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Bottom Line

The U.S. political culture is a broad mix of conservatives, moderates, and liberals, with conservatives continuing to be the largest group by a slight, but statistically significant, margin over moderates. This pattern first emerged in 2009, driven by increased conservatism among independents, and has since persisted. Partly as a result, the country is more polarized today than it was in 1992.

All three ideology groups coexist under a divided federal government that has struggled to reach agreement on how to raise the nation's debt ceiling. The source of congressional leaders' difficulty unifying their own members on the matter is evident in the finding that even within the parties there exists a mix of moderates and liberals (in the case of Democrats) and strong conservatives and not-so-strong conservatives (in the case of Republicans) tugging their respective parties in different directions.

Survey Methods

Results are based on the combined data for 10 separate USA Today/Gallup polls conducted from January through June 2011.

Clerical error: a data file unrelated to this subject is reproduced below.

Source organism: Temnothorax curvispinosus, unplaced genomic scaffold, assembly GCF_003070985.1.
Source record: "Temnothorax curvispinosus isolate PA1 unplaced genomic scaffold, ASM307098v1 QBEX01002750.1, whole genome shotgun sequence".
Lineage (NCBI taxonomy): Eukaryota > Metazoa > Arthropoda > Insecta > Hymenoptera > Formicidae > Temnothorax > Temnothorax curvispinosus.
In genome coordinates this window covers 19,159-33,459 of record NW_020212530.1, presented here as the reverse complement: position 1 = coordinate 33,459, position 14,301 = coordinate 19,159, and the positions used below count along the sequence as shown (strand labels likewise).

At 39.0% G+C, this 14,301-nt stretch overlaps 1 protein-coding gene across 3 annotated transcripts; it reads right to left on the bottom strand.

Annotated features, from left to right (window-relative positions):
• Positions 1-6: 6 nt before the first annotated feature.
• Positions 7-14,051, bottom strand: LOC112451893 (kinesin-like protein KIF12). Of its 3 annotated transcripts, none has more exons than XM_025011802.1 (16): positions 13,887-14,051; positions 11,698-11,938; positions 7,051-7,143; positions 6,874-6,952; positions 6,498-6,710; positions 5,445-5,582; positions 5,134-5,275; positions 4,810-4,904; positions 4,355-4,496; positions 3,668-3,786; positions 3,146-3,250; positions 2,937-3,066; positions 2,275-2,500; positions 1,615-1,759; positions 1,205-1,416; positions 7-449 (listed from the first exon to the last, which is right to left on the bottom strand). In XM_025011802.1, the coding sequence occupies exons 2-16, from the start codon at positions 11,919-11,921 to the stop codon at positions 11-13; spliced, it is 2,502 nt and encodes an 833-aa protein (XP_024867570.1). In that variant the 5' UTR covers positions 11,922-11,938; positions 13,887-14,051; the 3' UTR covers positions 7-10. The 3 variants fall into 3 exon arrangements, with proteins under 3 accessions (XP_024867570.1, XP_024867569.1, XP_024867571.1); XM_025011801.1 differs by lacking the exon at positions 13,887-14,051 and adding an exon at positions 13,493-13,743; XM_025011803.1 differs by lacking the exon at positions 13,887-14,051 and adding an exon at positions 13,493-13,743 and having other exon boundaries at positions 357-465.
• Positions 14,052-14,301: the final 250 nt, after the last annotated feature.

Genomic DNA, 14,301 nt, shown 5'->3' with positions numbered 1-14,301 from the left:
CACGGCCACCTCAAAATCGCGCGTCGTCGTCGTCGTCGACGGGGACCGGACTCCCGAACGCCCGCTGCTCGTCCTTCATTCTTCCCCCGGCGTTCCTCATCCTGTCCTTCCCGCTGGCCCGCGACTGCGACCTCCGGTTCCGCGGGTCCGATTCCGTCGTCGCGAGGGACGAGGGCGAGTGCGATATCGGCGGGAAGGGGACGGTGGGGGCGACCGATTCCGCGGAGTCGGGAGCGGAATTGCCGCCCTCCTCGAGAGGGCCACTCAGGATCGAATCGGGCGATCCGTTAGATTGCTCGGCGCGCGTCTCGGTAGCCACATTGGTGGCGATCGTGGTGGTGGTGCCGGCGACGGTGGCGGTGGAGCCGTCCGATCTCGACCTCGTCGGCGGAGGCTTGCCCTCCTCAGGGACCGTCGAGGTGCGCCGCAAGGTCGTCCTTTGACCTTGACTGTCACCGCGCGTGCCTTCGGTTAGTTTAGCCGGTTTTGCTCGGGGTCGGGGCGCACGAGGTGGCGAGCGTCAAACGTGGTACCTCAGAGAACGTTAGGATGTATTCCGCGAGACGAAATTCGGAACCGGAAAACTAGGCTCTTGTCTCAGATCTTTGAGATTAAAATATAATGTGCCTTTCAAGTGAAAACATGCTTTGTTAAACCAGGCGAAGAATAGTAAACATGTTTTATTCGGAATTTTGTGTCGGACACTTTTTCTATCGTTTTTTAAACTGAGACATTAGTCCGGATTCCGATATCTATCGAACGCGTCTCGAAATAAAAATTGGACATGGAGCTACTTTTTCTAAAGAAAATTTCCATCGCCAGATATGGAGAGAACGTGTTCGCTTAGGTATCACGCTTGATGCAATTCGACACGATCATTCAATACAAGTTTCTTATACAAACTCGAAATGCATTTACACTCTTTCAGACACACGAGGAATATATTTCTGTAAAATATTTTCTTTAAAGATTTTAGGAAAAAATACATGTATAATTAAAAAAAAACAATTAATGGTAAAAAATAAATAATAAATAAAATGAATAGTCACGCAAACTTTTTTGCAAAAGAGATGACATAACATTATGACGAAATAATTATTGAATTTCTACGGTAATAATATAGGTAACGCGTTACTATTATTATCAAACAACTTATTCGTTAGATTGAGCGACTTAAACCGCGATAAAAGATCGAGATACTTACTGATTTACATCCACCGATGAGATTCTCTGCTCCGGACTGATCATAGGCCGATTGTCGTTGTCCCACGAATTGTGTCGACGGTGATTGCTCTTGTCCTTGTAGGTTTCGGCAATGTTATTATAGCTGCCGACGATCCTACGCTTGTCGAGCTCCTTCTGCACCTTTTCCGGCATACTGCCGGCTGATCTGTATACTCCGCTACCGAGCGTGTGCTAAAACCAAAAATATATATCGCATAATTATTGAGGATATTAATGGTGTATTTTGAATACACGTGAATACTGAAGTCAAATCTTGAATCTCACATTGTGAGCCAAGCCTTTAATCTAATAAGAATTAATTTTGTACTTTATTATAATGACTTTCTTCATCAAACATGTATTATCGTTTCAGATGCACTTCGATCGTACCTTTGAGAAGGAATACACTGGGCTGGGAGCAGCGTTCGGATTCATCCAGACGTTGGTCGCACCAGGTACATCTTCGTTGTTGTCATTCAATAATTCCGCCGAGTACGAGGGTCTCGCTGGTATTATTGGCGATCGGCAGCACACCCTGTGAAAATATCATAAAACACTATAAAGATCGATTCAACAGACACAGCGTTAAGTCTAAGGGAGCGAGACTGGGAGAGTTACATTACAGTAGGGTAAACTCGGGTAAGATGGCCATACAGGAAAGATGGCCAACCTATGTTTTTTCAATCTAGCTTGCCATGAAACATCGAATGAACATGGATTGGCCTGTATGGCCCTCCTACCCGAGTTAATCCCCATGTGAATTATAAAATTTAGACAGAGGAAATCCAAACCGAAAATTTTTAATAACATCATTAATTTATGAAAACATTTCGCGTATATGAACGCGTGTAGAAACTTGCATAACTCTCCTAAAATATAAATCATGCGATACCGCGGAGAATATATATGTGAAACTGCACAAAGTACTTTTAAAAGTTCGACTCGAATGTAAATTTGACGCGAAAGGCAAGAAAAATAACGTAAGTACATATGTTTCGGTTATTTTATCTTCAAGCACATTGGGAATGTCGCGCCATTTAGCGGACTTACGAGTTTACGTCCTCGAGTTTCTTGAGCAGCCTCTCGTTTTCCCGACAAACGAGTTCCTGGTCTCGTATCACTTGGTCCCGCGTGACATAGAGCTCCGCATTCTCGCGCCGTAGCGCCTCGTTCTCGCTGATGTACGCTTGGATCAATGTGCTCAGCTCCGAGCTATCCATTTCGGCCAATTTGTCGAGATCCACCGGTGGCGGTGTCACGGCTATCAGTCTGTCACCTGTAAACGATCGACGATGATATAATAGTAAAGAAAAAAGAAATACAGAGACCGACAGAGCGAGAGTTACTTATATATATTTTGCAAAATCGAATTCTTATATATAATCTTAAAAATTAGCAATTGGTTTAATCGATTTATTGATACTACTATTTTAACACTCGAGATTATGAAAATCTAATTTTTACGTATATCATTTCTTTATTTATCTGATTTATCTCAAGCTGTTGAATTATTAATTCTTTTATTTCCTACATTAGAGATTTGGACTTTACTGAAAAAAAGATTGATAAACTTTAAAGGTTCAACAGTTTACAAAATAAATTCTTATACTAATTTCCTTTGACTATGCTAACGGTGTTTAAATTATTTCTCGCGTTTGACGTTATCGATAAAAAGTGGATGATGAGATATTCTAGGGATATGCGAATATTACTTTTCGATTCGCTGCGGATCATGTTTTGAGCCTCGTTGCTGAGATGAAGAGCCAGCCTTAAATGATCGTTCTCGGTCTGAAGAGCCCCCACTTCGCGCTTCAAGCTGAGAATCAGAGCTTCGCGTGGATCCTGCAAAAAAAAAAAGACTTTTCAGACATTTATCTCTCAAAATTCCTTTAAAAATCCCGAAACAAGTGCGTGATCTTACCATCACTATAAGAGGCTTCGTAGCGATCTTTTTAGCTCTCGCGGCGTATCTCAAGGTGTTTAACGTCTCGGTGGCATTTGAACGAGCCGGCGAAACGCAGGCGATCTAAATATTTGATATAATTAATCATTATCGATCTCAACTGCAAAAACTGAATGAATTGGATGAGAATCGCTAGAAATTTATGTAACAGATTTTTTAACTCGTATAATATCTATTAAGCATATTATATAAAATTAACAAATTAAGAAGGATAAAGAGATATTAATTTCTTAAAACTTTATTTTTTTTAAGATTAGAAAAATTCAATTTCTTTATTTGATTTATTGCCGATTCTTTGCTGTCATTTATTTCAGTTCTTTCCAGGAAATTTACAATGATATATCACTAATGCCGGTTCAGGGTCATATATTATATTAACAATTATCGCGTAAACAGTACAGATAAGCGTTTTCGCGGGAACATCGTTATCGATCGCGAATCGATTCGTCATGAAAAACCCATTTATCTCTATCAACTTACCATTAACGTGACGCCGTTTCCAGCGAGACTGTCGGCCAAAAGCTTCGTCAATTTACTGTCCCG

For results based on the total sample of 10,265 national adults, one can say with 95% confidence that the maximum margin of sampling error is ±1 percentage point.

Party breakdowns for this 2011 midyear report are based on 3,094 Republicans, 3,940 independents, and 3,054 Democrats. For results based on samples of these sizes, one can say with 95% confidence that the maximum margin of sampling error is ±2 percentage points.

Interviews are conducted with respondents on landline telephones and cellular phones, with interviews conducted in Spanish for respondents who are primarily Spanish-speaking. Each sample includes a minimum quota of 400 cell phone respondents and 600 landline respondents per 1,000 national adults, with additional minimum quotas among landline respondents for gender within region. Landline telephone numbers are chosen at random among listed telephone numbers. Cell phone numbers are selected using random-digit-dial methods. Landline respondents are chosen at random within each household on the basis of which member had the most recent birthday.

Samples are weighted by gender, age, race, Hispanic ethnicity, education, region, adults in the household, and phone status (cell phone only/landline only/both, cell phone mostly, and having an unlisted landline number). Demographic weighting targets are based on the March 2010 Current Population Survey figures for the aged 18 and older non-institutionalized population living in U.S. telephone households. All reported margins of sampling error include the computed design effects for weighting and sample design.

In addition to sampling error, question wording and practical difficulties in conducting surveys can introduce error or bias into the findings of public opinion polls.

For more details on Gallup's polling methodology, visit